7 years ago | 2 min read

Sometimes you meet a person who appears to be less successful than you, even though they are the same age as you. Which results in you respecting them less. I have a different outlook on this and I judge people by how much progress they’ve made themselves than what they’d inherited. So to me it’s all about how they have reached to that point in life and from what.

Now I’d go further: I’d say this method of judging a person can help us be better. Let me explain.

At the time of birth you inherited some of the successes of your ancestors and you progressed from there. But this head start is not equal for all. So even if the child is a genius but is born in a less privileged society, they may face much more hurdles before reaching a ‘leveler’ like getting into a good enough college. So a poor child from third-world country has to first catch up on first-world education and then excel at it while being surrounded by people who are also less privileged. So essentially they have to outrun the less privileged people who surround them before even starting to outrun the rest of the world.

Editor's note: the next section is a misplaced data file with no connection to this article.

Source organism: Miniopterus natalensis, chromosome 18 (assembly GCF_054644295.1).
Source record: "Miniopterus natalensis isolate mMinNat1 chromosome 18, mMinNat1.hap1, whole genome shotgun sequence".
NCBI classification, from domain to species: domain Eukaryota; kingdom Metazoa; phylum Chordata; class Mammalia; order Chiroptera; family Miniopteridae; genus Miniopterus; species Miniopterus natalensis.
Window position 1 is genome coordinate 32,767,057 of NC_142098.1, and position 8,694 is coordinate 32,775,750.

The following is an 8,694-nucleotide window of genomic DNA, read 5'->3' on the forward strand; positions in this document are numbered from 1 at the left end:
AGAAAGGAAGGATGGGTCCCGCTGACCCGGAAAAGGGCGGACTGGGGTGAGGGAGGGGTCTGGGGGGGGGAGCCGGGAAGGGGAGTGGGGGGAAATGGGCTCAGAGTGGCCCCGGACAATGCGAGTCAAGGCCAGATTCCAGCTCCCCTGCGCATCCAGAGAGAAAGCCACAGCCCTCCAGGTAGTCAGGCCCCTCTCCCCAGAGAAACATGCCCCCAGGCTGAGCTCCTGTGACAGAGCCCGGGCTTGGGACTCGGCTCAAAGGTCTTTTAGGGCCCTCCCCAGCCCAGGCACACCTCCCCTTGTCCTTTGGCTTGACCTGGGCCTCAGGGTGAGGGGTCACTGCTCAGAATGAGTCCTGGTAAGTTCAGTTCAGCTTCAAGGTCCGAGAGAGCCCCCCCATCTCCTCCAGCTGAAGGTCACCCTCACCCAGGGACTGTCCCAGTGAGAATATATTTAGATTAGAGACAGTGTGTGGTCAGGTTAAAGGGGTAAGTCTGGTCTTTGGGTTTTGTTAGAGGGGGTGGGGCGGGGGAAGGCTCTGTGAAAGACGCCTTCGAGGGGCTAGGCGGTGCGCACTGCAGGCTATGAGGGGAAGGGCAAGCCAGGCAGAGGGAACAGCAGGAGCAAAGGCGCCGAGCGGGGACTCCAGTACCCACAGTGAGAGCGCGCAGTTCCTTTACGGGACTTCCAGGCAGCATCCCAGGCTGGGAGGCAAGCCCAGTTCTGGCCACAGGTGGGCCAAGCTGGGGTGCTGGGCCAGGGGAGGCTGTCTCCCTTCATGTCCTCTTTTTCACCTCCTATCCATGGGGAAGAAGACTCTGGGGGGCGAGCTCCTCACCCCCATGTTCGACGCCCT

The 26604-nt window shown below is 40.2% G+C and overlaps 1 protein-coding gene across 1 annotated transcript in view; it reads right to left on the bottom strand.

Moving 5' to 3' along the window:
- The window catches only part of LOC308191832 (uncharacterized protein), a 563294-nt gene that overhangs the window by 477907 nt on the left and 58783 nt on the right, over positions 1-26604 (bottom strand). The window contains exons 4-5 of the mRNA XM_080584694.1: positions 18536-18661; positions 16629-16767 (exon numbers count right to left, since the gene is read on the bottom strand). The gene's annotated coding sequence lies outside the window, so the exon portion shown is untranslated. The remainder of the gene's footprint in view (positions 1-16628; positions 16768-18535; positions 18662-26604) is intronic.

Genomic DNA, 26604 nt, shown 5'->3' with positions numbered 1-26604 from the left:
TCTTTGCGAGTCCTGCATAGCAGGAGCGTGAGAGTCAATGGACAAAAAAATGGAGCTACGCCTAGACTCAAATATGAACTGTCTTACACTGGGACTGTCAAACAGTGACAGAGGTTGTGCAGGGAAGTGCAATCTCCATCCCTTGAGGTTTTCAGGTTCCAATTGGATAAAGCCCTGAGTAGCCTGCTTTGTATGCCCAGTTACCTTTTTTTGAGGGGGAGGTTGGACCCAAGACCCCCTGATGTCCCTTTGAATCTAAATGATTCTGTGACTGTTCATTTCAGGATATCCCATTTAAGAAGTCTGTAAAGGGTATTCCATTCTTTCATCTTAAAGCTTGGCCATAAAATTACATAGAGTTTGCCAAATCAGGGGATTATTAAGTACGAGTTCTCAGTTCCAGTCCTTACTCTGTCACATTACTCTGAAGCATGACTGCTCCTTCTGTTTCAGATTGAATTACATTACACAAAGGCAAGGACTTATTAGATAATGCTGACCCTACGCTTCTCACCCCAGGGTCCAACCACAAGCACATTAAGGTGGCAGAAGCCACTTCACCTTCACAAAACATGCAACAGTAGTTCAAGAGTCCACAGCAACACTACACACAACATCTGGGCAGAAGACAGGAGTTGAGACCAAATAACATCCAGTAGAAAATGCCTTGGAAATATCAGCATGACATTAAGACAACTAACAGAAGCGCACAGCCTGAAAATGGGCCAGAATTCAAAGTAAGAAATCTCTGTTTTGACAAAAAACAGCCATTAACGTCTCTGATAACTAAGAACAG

And sadly this applies to everything in life. This is exactly why the children from rich families have more chances at success because their parents ensure enough head start and runway for them, but poor parents cannot. This results in a constantly increasing gap between rich and poor. Since the number of people who are able to outrun are way too low. The immediate answer I see is if somehow we can be more helping towards everyones’ struggles, we can mitigate this problem.

To do this you will have to look at your successes differently: a big part of your successes were privileges gifted to you by other people, society, time, or lottery. This thought that most of your successes are not solely your own should humble you. And the next time someone on a “lower level” than you seeks help, instead of looking down on them think if it is because that person just wasn’t as privileged as you are, maybe they weren’t given enough runway to properly take off. You should do this even if you think you are the one struggling.

This should naturally drive you to help people more, especially in little daily life challenges. Which means you contribute a tiny runway for them. In the bigger picture, the more we do this the greater head start our next generation gets.

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